Following Merck & Co.’s withdrawal of the blockbuster painkiller Vioxx, patients, shareholders and even the company began scrambling to figure out their next moves.

Lawyers sharpened their claws.

Former Vioxx users filed their first lawsuits against the Whitehouse Station-based drug giant years before the stunning announcement Thursday that Merck was recalling the $2.5 billion arthritis drug because of a doubled risk of heart attack and stroke.

Legal experts expect a flood of cases to follow, and the recall could add momentum to those already filed.

“We will end up with a much larger number of cases now, because you have public awareness that Vioxx causes heart attacks and strokes, that it’s a dangerous drug. People will begin making the connection,” said Andy Birchfield, an Alabama-based attorney representing 37 plaintiffs who filed Vioxx cases against Merck in New Jersey.

Depending on its eventual size, the liability could be another financial blow to Merck on top of the revenue hole left from Vioxx’s removal. Merck officers defended the company’s overall financial strength Thursday, and said it plans a vigorous legal defense.

Merck said two class-action suits had been filed against the company prior to the withdrawal, as well as numerous individual ones. In an Atlantic County court, where Vioxx lawsuits in the state are being consolidated into a mass tort case, 175 suits had been filed as of Sept. 20.

Noting the widespread use of Vioxx, which was taken by an estimated 20 million people in the United States since its launch in 1999, comparisons arose invoking the massive “fen-phen” diet drug litigation. Madison-based Wyeth has set aside $18 billion to handle liability stemming from the recalled diet drugs Redux and Pondimin.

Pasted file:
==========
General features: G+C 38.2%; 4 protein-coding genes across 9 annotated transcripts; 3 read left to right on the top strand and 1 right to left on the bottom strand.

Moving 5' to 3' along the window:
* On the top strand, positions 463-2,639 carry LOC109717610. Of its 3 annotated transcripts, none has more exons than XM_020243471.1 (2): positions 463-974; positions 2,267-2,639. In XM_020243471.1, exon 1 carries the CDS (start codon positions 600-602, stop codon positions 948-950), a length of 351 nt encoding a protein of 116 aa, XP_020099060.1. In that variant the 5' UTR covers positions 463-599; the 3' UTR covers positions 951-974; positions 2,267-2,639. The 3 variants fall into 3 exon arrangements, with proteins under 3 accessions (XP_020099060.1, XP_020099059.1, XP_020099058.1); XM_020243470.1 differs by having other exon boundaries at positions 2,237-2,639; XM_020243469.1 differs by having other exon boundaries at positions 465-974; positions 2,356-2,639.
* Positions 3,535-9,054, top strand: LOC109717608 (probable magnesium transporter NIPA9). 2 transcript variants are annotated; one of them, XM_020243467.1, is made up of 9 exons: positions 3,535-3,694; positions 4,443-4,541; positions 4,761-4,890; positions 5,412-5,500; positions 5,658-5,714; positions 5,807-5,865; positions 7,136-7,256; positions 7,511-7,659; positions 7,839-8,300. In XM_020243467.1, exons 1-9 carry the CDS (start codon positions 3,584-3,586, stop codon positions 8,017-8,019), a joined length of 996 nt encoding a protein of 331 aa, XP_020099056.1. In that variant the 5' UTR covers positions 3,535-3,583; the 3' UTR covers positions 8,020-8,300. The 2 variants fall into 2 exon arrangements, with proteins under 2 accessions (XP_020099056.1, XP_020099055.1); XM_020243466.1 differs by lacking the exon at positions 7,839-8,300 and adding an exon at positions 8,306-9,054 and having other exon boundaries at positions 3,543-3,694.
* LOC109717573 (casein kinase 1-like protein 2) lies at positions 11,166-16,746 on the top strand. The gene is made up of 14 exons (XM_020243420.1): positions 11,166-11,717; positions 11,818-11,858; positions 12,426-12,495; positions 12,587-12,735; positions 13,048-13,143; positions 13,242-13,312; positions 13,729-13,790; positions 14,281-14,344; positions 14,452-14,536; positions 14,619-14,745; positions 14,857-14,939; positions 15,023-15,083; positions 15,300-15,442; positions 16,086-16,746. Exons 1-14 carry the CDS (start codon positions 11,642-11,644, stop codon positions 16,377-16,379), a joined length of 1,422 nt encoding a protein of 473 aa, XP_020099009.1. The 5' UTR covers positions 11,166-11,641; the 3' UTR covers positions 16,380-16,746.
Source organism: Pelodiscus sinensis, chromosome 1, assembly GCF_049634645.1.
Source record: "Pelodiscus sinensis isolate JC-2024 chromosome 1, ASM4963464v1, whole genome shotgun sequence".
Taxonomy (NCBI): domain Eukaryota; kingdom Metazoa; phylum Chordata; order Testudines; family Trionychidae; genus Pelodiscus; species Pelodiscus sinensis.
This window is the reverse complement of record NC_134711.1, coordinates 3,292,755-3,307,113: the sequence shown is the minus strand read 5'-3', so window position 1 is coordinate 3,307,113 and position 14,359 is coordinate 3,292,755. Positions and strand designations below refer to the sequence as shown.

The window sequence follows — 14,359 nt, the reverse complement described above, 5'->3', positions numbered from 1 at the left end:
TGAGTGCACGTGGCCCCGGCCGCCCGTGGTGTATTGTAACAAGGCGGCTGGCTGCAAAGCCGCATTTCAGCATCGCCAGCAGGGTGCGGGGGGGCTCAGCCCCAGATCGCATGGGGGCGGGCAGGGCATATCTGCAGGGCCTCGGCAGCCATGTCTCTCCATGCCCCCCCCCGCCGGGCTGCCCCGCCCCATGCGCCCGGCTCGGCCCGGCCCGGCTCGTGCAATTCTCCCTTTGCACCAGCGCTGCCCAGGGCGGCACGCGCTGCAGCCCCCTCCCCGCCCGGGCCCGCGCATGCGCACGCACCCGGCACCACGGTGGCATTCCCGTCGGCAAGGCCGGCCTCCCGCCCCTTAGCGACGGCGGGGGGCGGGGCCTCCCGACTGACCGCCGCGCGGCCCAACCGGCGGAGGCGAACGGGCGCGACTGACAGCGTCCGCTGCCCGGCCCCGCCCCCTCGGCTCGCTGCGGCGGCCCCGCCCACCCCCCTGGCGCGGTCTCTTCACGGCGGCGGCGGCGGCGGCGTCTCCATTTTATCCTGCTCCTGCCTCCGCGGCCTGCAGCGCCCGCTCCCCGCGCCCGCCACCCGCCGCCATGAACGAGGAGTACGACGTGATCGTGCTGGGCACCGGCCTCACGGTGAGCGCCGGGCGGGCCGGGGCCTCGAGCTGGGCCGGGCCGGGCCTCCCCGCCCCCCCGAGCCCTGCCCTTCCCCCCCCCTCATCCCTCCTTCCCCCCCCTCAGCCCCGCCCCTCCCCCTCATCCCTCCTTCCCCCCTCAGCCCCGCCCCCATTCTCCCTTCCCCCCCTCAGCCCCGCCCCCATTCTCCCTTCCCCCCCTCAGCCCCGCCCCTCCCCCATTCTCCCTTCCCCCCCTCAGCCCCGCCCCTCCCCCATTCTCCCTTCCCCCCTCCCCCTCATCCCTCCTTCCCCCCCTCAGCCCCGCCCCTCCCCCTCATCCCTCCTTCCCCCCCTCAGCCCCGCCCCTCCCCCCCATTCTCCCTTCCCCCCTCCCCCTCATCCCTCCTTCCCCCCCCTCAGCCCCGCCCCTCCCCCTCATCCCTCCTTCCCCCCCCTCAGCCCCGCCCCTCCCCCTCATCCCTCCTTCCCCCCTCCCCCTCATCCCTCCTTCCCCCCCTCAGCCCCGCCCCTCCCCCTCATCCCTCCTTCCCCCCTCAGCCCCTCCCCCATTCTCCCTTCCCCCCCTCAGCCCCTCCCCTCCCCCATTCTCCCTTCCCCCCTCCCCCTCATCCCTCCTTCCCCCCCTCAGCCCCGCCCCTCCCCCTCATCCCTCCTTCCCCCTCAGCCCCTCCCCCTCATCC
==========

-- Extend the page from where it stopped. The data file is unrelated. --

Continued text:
But experts said it was too soon to say whether Vioxx would come close to approaching those figures.

“It’s going to take years to sort out Vioxx,” said Anthony Sabino, associate professor of law at the Tobin College of Business of St. John’s University.

Within days, Sabino said, he expected Merck to create a large legal reserve fund that could reach billions of dollars.

While the number of people taking Vioxx was huge, the key factor will be how many people can show they were hurt by it, said Kenneth M. Labbate, a partner with the New York-based firm Ohrenstein & Brown, who specializes in defending product liability claims.

“Simply taking the product will not be enough,” Labbate said. “You’re going to have to show you were damaged by it.”

Another key issue, Labbate said, is determining “what [Merck] knew and when they knew it.”

Merck’s response could play in its favor. In its press conference Thursday, Peter Kim, president of Merck Research Labs, laid out a time-line that showed executives acted quickly to recall the drug – five days from the recommendation that the clinical trial be stopped to Merck’s telling regulators it was pulling the product.

“It’s one thing to put a potentially defective product on the market, but another [question] is, did they act responsibly,” Labbate said.

But the argument that Merck acted responsibly could be punctured by its active defense of Vioxx in the face of previous studies that questioned the drug’s heart safety, David Moskowitz, a pharmaceutical stock analyst with Friedman Billings Ramsey, wrote in a note to investors Friday.

Birchfield said his case is backed by internal documents now under a protective court order.

“We feel very strongly that we can show not only that this is a dangerous drug … but Merck knew and should have known that this was a dangerous drug, and kept it on the market for years after,” said Birchfield, head of the mass torts section of the firm Beasley Allen in Montgomery, Ala.

Birchfield said he believes a case set for trial in December in Birmingham federal court will be the first Vioxx trial.

The first of his New Jersey cases is scheduled to begin next spring.

Pharmaceutical stock analysts, who have spent the past few years handicapping Wyeth’s diet-drug exposure, began doing the same for Merck on Friday.

In a note to investors, analysts at Bear Stearns said liability concerns were “overblown”:

“We do not think this has the making of a diet drug liability.” Similarly, analysts at Sanford C. Bernstein said product liability was likely to be “manageable.”

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